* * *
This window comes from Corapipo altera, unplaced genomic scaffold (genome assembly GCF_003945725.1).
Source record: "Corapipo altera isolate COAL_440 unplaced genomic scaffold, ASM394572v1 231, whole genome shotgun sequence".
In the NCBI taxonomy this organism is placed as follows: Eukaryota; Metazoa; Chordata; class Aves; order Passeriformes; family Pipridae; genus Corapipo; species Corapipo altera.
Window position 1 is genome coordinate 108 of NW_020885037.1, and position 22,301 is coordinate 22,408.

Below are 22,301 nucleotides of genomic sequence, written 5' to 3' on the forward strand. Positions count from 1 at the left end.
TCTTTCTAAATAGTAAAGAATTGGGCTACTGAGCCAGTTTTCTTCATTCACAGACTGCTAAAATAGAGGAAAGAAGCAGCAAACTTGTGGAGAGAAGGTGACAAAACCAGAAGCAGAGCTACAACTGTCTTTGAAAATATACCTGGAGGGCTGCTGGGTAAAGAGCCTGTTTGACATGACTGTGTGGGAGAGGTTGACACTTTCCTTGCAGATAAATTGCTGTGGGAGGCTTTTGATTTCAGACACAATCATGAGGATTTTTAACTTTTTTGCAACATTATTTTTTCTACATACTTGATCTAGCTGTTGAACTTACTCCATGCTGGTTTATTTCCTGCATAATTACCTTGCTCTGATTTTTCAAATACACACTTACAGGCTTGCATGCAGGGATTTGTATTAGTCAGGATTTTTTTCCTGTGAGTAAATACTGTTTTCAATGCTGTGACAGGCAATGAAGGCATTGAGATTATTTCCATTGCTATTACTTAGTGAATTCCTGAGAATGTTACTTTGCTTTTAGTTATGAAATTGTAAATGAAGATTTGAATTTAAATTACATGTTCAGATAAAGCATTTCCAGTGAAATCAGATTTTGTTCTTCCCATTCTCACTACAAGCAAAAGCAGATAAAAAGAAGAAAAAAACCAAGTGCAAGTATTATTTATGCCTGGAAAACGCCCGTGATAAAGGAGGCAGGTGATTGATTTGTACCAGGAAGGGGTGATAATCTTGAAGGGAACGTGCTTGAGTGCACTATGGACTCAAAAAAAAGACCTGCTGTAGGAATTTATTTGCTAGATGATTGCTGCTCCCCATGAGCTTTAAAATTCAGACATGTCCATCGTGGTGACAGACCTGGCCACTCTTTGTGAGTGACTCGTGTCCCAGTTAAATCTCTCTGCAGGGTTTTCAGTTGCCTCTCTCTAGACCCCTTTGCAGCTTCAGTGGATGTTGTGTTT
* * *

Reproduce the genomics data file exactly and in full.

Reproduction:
This window comes from Corapipo altera, unplaced genomic scaffold (genome assembly GCF_003945725.1).
Source record: "Corapipo altera isolate COAL_440 unplaced genomic scaffold, ASM394572v1 231, whole genome shotgun sequence".
In the NCBI taxonomy this organism is placed as follows: Eukaryota; Metazoa; Chordata; class Aves; order Passeriformes; family Pipridae; genus Corapipo; species Corapipo altera.
Window position 1 is genome coordinate 108 of NW_020885037.1, and position 22,301 is coordinate 22,408.

Below are 22,301 nucleotides of genomic sequence, written 5' to 3' on the forward strand. Positions count from 1 at the left end.
TCTTTCTAAATAGTAAAGAATTGGGCTACTGAGCCAGTTTTCTTCATTCACAGACTGCTAAAATAGAGGAAAGAAGCAGCAAACTTGTGGAGAGAAGGTGACAAAACCAGAAGCAGAGCTACAACTGTCTTTGAAAATATACCTGGAGGGCTGCTGGGTAAAGAGCCTGTTTGACATGACTGTGTGGGAGAGGTTGACACTTTCCTTGCAGATAAATTGCTGTGGGAGGCTTTTGATTTCAGACACAATCATGAGGATTTTTAACTTTTTTGCAACATTATTTTTTCTACATACTTGATCTAGCTGTTGAACTTACTCCATGCTGGTTTATTTCCTGCATAATTACCTTGCTCTGATTTTTCAAATACACACTTACAGGCTTGCATGCAGGGATTTGTATTAGTCAGGATTTTTTTCCTGTGAGTAAATACTGTTTTCAATGCTGTGACAGGCAATGAAGGCATTGAGATTATTTCCATTGCTATTACTTAGTGAATTCCTGAGAATGTTACTTTGCTTTTAGTTATGAAATTGTAAATGAAGATTTGAATTTAAATTACATGTTCAGATAAAGCATTTCCAGTGAAATCAGATTTTGTTCTTCCCATTCTCACTACAAGCAAAAGCAGATAAAAAGAAGAAAAAAACCAAGTGCAAGTATTATTTATGCCTGGAAAACGCCCGTGATAAAGGAGGCAGGTGATTGATTTGTACCAGGAAGGGGTGATAATCTTGAAGGGAACGTGCTTGAGTGCACTATGGACTCAAAAAAAAGACCTGCTGTAGGAATTTATTTGCTAGATGATTGCTGCTCCCCATGAGCTTTAAAATTCAGACATGTCCATCGTGGTGACAGACCTGGCCACTCTTTGTGAGTGACTCGTGTCCCAGTTAAATCTCTCTGCAGGGTTTTCAGTTGCCTCTCTCTAGACCCCTTTGCAGCTTCAGTGGATGTTGTGTTT